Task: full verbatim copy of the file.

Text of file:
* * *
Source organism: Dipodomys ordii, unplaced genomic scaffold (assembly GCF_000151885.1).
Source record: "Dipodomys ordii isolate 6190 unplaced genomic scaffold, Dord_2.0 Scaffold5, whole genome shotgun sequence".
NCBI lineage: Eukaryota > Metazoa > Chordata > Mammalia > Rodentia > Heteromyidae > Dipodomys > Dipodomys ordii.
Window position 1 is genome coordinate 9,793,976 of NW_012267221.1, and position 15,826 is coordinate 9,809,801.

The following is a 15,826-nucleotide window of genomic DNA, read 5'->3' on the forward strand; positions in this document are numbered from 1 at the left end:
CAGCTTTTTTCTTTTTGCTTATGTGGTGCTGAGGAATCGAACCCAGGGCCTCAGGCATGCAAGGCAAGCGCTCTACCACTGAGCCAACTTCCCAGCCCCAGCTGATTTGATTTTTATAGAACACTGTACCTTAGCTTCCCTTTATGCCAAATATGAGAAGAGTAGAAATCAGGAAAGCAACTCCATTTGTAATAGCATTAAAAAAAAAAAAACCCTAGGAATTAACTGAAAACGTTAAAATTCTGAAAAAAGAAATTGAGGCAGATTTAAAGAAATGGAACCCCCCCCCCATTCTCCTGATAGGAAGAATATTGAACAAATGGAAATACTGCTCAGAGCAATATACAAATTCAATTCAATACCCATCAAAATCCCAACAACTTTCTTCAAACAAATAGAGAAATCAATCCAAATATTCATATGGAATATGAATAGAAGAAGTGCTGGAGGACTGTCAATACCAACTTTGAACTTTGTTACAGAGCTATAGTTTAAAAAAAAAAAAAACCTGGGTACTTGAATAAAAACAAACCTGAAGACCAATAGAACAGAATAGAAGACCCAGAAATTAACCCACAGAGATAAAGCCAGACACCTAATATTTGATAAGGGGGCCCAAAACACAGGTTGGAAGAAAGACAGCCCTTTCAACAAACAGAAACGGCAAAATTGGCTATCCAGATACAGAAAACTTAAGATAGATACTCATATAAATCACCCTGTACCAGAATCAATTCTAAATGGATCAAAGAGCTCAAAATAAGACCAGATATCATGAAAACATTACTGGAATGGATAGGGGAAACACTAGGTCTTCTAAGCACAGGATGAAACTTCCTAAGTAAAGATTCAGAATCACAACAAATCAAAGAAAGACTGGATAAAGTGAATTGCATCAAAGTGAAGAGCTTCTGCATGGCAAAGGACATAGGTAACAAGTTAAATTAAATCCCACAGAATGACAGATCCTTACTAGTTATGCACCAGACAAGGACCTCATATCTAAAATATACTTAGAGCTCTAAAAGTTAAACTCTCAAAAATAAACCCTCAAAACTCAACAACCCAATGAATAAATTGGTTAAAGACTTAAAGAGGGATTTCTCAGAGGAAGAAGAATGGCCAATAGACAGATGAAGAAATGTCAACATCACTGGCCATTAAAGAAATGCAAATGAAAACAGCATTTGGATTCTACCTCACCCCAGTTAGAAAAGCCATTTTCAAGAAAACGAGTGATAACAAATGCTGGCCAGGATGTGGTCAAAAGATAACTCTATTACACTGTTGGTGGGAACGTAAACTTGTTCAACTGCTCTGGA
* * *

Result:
Source organism: Dipodomys ordii, unplaced genomic scaffold (assembly GCF_000151885.1).
Source record: "Dipodomys ordii isolate 6190 unplaced genomic scaffold, Dord_2.0 Scaffold5, whole genome shotgun sequence".
NCBI lineage: Eukaryota > Metazoa > Chordata > Mammalia > Rodentia > Heteromyidae > Dipodomys > Dipodomys ordii.
Window position 1 is genome coordinate 9,793,976 of NW_012267221.1, and position 15,826 is coordinate 9,809,801.

The following is a 15,826-nucleotide window of genomic DNA, read 5'->3' on the forward strand; positions in this document are numbered from 1 at the left end:
CAGCTTTTTTCTTTTTGCTTATGTGGTGCTGAGGAATCGAACCCAGGGCCTCAGGCATGCAAGGCAAGCGCTCTACCACTGAGCCAACTTCCCAGCCCCAGCTGATTTGATTTTTATAGAACACTGTACCTTAGCTTCCCTTTATGCCAAATATGAGAAGAGTAGAAATCAGGAAAGCAACTCCATTTGTAATAGCATTAAAAAAAAAAAAACCCTAGGAATTAACTGAAAACGTTAAAATTCTGAAAAAAGAAATTGAGGCAGATTTAAAGAAATGGAACCCCCCCCCCATTCTCCTGATAGGAAGAATATTGAACAAATGGAAATACTGCTCAGAGCAATATACAAATTCAATTCAATACCCATCAAAATCCCAACAACTTTCTTCAAACAAATAGAGAAATCAATCCAAATATTCATATGGAATATGAATAGAAGAAGTGCTGGAGGACTGTCAATACCAACTTTGAACTTTGTTACAGAGCTATAGTTTAAAAAAAAAAAAAACCTGGGTACTTGAATAAAAACAAACCTGAAGACCAATAGAACAGAATAGAAGACCCAGAAATTAACCCACAGAGATAAAGCCAGACACCTAATATTTGATAAGGGGGCCCAAAACACAGGTTGGAAGAAAGACAGCCCTTTCAACAAACAGAAACGGCAAAATTGGCTATCCAGATACAGAAAACTTAAGATAGATACTCATATAAATCACCCTGTACCAGAATCAATTCTAAATGGATCAAAGAGCTCAAAATAAGACCAGATATCATGAAAACATTACTGGAATGGATAGGGGAAACACTAGGTCTTCTAAGCACAGGATGAAACTTCCTAAGTAAAGATTCAGAATCACAACAAATCAAAGAAAGACTGGATAAAGTGAATTGCATCAAAGTGAAGAGCTTCTGCATGGCAAAGGACATAGGTAACAAGTTAAATTAAATCCCACAGAATGACAGATCCTTACTAGTTATGCACCAGACAAGGACCTCATATCTAAAATATACTTAGAGCTCTAAAAGTTAAACTCTCAAAAATAAACCCTCAAAACTCAACAACCCAATGAATAAATTGGTTAAAGACTTAAAGAGGGATTTCTCAGAGGAAGAAGAATGGCCAATAGACAGATGAAGAAATGTCAACATCACTGGCCATTAAAGAAATGCAAATGAAAACAGCATTTGGATTCTACCTCACCCCAGTTAGAAAAGCCATTTTCAAGAAAACGAGTGATAACAAATGCTGGCCAGGATGTGGTCAAAAGATAACTCTATTACACTGTTGGTGGGAACGTAAACTTGTTCAACTGCTCTGGA